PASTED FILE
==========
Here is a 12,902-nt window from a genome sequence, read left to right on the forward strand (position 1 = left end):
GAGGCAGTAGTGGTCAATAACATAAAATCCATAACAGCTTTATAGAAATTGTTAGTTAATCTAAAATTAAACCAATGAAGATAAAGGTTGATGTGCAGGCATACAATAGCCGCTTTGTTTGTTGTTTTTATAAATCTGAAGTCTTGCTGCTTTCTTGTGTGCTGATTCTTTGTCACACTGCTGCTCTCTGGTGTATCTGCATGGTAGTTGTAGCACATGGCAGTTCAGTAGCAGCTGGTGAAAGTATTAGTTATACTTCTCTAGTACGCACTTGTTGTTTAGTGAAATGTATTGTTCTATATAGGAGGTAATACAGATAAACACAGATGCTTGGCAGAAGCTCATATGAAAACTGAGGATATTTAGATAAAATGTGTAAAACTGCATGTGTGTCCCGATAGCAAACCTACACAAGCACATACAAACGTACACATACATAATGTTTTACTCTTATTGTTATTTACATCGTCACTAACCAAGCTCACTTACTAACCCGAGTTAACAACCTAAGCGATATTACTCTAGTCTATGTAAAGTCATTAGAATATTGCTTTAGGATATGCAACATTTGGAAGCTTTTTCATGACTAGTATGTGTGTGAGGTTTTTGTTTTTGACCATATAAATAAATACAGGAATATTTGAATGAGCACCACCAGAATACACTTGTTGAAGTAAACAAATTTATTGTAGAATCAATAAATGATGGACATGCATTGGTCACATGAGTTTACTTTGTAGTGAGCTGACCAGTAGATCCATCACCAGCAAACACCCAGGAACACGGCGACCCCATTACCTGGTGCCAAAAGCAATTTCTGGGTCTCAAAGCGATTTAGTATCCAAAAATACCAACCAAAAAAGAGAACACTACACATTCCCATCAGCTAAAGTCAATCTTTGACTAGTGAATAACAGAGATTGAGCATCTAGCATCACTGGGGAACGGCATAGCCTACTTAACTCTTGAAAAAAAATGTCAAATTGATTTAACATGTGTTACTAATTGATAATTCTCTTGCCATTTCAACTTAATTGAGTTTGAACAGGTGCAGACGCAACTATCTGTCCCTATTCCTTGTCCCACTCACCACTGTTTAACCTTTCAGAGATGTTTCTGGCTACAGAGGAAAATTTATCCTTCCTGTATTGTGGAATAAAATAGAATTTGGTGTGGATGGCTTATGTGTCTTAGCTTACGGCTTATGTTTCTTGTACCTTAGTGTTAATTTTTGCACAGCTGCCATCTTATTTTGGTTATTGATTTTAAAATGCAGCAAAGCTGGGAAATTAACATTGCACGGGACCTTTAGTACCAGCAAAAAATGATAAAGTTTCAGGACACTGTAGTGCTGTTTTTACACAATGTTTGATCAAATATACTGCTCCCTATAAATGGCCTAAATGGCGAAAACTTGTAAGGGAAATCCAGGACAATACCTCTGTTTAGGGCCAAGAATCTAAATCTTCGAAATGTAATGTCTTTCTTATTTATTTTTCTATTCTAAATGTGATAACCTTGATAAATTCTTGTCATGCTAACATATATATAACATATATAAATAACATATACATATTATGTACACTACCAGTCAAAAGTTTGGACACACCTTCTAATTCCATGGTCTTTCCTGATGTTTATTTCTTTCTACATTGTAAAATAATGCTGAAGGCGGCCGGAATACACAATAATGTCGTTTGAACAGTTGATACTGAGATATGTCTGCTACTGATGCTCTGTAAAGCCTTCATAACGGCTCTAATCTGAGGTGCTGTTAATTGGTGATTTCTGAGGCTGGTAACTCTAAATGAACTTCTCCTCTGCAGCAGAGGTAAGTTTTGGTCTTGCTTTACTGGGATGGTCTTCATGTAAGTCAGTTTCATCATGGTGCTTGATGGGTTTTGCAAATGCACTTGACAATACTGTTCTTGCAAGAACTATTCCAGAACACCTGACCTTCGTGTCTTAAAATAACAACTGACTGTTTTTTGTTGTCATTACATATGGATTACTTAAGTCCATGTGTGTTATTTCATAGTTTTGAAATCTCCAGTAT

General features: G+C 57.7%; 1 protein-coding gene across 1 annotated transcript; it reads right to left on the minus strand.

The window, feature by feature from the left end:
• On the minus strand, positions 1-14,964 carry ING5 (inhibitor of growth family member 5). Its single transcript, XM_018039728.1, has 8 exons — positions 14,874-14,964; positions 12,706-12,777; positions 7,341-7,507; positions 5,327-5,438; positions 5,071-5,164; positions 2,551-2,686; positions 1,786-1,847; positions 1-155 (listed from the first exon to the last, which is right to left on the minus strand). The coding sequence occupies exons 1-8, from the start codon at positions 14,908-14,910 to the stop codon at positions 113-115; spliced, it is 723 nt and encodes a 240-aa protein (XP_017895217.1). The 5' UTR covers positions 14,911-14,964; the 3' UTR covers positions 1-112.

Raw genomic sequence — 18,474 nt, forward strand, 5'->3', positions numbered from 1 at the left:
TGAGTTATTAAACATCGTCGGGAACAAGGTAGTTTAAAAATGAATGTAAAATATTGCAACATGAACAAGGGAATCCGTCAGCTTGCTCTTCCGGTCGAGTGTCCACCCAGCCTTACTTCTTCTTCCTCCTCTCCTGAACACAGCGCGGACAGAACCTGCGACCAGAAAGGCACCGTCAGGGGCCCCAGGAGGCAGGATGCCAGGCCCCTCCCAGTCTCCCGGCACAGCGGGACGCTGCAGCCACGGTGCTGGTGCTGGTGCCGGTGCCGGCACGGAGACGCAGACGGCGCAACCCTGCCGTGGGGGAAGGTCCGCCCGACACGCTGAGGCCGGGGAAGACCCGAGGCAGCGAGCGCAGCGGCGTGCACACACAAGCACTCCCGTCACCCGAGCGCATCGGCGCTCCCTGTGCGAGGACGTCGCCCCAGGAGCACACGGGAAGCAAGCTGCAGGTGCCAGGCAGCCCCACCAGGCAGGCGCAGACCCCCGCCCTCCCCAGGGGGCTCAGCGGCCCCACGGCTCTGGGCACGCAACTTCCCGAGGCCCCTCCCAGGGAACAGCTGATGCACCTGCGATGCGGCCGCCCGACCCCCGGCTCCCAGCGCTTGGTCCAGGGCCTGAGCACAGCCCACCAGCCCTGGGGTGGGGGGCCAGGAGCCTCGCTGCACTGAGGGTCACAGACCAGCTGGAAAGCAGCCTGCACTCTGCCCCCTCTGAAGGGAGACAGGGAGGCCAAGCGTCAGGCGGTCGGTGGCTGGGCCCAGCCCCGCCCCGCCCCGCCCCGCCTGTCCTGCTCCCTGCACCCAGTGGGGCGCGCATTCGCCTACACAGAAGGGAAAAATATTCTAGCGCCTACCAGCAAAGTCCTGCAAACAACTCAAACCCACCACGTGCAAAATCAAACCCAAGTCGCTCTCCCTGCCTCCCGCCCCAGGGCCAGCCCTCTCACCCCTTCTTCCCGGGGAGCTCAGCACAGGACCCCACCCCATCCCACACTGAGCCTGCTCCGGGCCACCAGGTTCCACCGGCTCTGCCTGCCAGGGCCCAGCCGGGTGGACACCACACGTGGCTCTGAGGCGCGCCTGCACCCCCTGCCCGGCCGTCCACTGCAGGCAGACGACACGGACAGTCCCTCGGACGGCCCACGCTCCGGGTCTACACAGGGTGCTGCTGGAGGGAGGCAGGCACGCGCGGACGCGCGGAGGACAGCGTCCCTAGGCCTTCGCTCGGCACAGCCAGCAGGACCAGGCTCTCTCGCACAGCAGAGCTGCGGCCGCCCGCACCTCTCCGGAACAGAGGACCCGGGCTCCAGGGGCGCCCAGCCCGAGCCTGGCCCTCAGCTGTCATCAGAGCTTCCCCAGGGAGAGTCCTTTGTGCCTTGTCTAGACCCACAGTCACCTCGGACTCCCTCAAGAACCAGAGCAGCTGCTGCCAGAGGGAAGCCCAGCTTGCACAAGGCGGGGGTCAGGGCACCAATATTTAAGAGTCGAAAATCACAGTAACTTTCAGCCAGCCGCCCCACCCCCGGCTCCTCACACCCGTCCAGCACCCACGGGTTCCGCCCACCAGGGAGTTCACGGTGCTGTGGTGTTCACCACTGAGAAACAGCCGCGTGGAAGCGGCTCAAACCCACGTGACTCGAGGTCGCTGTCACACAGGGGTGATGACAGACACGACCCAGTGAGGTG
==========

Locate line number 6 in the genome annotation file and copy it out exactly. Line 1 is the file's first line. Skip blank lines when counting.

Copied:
Raw genomic sequence — 18,474 nt, forward strand, 5'->3', positions numbered from 1 at the left: